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Coffee with a Journalist: Ben Stegner, MakeUseOf

Coffee With A Journalist: Ben Stegner, MakeUseOf

This week on Coffee with a Journalist we’re joined by Ben Stegner of MakeUseOf. As a deputy editor at MakeUseOf, Ben oversees the Android, iOS, and Mac sections. He’s also the onboarding manager in charge of getting new writers up to speed on everything MakeUseOf. During the episode, Ben tells us more about his role and the many responsibilities he has, why he tends to delete all the pitches he receives, where he gets ideas for writing articles, and more.

Click below to listen to the full conversation and read below for highlights from the interview:

His Work Inbox 

BB: First though, tell us about your inbox. Is it crazy with pitches? How is it in there?

BS: Yeah. It’s not too crazy. Right now, my inbox is mostly comprised of responses from article, feedback from the authors, a couple of random pitches, like I have one from Detroit public TVs. I get a lot of newsletters and things that I didn’t remember signing up for. I think recently, someone has actually been using my email address to sign up for all kinds of weird services. I’ve gotten like Instagram, and Twitter like, “Hey! Someone signed up, here’s your code” or like someone signed me up for Pampers, Diaper Clubs. I’m not exactly sure what’s going on in there.

“Not too many like PR pitches at the moment. I have a couple of things like companies I met at CES in previous years that have updates.”

BB: Oh no!

BS: That’s exciting I guess, but in terms of actual work stuff, yeah, feedback. Asana is the task management that we use, so I have notifications turned on for that. I get a lot of Asana updates from pitches and things like that. Not too many like PR pitches at the moment. I have a couple of things like companies I met at CES in previous years that have updates. As the onboarding manager, I review samples for new writers, so I have some new samples to look out from my colleagues. That’s mainly it. Yeah, most PR pitches, either I spam quickly because they’re just not applicable to me or if it looks like something we might cover, I forward them onto the appropriate teammate who would deal with that. 

BB: Got you. At least, you’re one of the few that’s like the nice forward, you pass them along. 

“I just kind of leave [everything] in a giant bundle, and then if I need something, I search for it.”

BS: Yeah. I was the sponsored post manager for the site for a little over a year, so I appreciate when people did that for me. So I try to keep in that mindset and think if I was still doing that, what would I want them to do, so just forward it along and let them deal with it and decide if it’s even worth dealing with really.

BB: Yes, so you’re doing the trafficking of the pitches. Now, do you do the inbox zero or do you file? What do you do?

BB: No. You know what? To be honest with you, I have never really followed inbox zero. I use Mailbird for windows as a mail client. We just Gmail, but I prefer desktop mail. If it’s spam, I spam it. I archive it if it’s, okay, I have acknowledged that and I archive it. But everything, I just kind of leave in a giant bundle, and then if I need something, I search for it. In the past, like when I first started at college and somewhere along the line when I started at MakeUseOf, I did set up some folders and I started using them, but I don’t know. I don’t refer back to emails usually often enough, that it makes sense for me to spend time sorting them into folders. I’m more of just a, search for it if I need it. But otherwise, I just kind of — I do have my inbox set to always show unread emails at the top. I use unread as kind of like, “You haven’t looked at this yet, you need to deal with this whenever.” It’s kind of like a task list in that way.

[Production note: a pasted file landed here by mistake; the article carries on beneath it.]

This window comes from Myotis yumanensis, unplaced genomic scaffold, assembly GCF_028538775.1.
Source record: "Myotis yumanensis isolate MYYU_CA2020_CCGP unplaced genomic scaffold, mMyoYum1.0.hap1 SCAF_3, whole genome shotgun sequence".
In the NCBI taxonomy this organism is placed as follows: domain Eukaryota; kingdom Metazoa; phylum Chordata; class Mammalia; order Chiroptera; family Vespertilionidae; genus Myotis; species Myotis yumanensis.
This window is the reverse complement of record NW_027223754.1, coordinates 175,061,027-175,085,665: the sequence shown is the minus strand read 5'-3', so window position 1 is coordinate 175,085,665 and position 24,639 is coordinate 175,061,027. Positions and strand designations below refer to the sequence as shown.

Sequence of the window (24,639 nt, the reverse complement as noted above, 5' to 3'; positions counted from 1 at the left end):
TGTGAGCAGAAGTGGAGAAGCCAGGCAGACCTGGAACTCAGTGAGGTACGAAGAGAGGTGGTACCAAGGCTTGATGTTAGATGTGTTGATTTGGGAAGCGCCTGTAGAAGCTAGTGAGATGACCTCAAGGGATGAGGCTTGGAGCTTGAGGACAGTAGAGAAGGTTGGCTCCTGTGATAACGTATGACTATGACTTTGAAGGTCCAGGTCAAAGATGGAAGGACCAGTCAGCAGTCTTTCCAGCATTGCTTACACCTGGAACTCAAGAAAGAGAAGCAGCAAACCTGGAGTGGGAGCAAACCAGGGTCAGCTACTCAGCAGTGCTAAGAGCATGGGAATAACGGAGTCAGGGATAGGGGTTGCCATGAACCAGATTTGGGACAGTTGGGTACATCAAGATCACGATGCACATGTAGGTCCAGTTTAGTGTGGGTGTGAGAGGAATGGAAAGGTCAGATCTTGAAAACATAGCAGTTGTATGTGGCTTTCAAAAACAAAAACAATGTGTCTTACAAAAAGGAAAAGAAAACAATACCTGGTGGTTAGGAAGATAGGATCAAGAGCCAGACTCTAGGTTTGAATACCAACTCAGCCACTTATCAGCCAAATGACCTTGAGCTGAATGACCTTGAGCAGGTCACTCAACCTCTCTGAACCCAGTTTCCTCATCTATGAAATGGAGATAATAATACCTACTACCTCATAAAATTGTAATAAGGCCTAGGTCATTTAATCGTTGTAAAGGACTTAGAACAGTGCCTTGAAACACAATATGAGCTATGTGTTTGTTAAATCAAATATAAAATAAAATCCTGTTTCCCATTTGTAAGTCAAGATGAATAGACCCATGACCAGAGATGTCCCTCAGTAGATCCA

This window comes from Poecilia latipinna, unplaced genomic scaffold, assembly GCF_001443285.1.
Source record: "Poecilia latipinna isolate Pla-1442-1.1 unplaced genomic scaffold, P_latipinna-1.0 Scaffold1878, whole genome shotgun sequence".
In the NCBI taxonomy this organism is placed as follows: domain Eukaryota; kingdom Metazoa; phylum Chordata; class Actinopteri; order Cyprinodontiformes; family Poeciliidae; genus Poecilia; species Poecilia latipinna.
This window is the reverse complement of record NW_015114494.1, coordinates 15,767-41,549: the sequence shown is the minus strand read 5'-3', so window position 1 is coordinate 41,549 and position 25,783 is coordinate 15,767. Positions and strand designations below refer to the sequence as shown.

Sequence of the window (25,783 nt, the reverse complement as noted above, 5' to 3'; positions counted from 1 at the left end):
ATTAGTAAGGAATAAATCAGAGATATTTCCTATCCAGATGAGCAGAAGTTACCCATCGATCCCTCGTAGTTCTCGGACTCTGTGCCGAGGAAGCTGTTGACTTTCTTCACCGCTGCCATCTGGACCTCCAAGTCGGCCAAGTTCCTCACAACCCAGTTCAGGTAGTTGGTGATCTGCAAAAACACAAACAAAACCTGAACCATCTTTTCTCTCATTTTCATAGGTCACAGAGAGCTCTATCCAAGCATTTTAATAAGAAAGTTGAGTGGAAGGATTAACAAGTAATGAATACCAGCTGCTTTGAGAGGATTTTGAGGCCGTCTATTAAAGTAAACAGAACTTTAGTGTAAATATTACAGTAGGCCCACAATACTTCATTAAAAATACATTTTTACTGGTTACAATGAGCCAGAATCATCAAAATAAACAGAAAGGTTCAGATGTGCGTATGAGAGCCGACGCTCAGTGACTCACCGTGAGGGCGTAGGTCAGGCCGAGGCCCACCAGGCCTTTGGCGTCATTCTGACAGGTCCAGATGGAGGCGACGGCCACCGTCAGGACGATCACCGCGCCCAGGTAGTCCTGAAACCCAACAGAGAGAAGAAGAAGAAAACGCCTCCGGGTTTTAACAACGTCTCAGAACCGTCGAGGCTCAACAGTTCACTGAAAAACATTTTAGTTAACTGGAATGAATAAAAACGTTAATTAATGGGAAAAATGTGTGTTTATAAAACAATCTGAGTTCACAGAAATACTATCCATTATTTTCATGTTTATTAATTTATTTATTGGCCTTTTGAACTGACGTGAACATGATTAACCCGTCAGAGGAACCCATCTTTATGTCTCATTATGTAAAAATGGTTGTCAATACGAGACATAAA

His Thoughts on Pitches

BB: It’s always interesting when we talk to editors, because then you’re kind of funneling things if you are so lovely to do so, so that’s good to hear. What should people be pitching you for, Ben?

BS: Well, in terms of actual PR pitches, MakeUseOf really doesn’t do too much with those. Because like I talked about earlier, we’re kind of like the tech side for people that don’t really know too much about the world of tech. Occasionally, the biggest one for pitches would be sponsored post. So if you have like a piece of software or sometimes even hardware, we have a workflow for that, that you think would make a good fit for our readers, I would send it on to the person that handles sponsored posts and we can work out the terms for that.

“Well, in terms of actual PR pitches, MakeUseOf really doesn’t do too much with those.”

But in terms of working with pitches, my more relevant workflow is working with authors for the sites that are pitching to us. I don’t do that quite as much now as a deputy editor, but I did it a lot in the past before we shook up our workflow last year. That’s more of the pitches that I deal with myself.

“If I’m not already familiar with it, I think about it, and then I teach myself about it and then I write about it.”